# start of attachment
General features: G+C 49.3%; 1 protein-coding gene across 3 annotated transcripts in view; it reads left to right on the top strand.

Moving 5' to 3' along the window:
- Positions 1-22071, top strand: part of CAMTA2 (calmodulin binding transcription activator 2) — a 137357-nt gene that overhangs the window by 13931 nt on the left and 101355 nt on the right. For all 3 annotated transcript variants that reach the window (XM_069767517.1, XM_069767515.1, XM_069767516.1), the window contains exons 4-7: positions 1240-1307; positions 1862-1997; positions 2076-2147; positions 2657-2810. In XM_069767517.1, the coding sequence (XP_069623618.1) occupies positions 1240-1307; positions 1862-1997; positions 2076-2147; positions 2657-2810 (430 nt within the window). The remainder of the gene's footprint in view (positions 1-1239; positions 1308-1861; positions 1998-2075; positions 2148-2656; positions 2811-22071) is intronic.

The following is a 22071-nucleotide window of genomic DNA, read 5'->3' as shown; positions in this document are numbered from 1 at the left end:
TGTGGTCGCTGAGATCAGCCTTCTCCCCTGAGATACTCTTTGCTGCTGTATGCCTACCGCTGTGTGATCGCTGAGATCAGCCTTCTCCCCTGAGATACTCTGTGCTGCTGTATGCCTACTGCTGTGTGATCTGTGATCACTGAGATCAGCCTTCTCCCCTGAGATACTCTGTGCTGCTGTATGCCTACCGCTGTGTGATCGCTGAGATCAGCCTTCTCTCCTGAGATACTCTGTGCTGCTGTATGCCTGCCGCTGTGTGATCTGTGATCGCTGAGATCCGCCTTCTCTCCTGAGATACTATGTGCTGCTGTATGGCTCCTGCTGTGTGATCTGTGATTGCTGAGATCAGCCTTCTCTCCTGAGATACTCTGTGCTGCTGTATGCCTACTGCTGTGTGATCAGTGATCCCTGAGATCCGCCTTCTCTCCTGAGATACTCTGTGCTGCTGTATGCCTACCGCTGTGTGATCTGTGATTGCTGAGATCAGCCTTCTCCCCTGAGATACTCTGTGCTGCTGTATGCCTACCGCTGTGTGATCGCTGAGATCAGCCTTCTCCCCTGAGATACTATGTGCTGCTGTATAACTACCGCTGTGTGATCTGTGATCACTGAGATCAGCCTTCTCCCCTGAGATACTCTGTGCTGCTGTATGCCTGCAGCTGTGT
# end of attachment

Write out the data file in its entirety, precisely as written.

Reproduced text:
General features: G+C 49.3%; 1 protein-coding gene across 3 annotated transcripts in view; it reads left to right on the top strand.

Moving 5' to 3' along the window:
- Positions 1-22071, top strand: part of CAMTA2 (calmodulin binding transcription activator 2) — a 137357-nt gene that overhangs the window by 13931 nt on the left and 101355 nt on the right. For all 3 annotated transcript variants that reach the window (XM_069767517.1, XM_069767515.1, XM_069767516.1), the window contains exons 4-7: positions 1240-1307; positions 1862-1997; positions 2076-2147; positions 2657-2810. In XM_069767517.1, the coding sequence (XP_069623618.1) occupies positions 1240-1307; positions 1862-1997; positions 2076-2147; positions 2657-2810 (430 nt within the window). The remainder of the gene's footprint in view (positions 1-1239; positions 1308-1861; positions 1998-2075; positions 2148-2656; positions 2811-22071) is intronic.

The following is a 22071-nucleotide window of genomic DNA, read 5'->3' as shown; positions in this document are numbered from 1 at the left end:
TGTGGTCGCTGAGATCAGCCTTCTCCCCTGAGATACTCTTTGCTGCTGTATGCCTACCGCTGTGTGATCGCTGAGATCAGCCTTCTCCCCTGAGATACTCTGTGCTGCTGTATGCCTACTGCTGTGTGATCTGTGATCACTGAGATCAGCCTTCTCCCCTGAGATACTCTGTGCTGCTGTATGCCTACCGCTGTGTGATCGCTGAGATCAGCCTTCTCTCCTGAGATACTCTGTGCTGCTGTATGCCTGCCGCTGTGTGATCTGTGATCGCTGAGATCCGCCTTCTCTCCTGAGATACTATGTGCTGCTGTATGGCTCCTGCTGTGTGATCTGTGATTGCTGAGATCAGCCTTCTCTCCTGAGATACTCTGTGCTGCTGTATGCCTACTGCTGTGTGATCAGTGATCCCTGAGATCCGCCTTCTCTCCTGAGATACTCTGTGCTGCTGTATGCCTACCGCTGTGTGATCTGTGATTGCTGAGATCAGCCTTCTCCCCTGAGATACTCTGTGCTGCTGTATGCCTACCGCTGTGTGATCGCTGAGATCAGCCTTCTCCCCTGAGATACTATGTGCTGCTGTATAACTACCGCTGTGTGATCTGTGATCACTGAGATCAGCCTTCTCCCCTGAGATACTCTGTGCTGCTGTATGCCTGCAGCTGTGT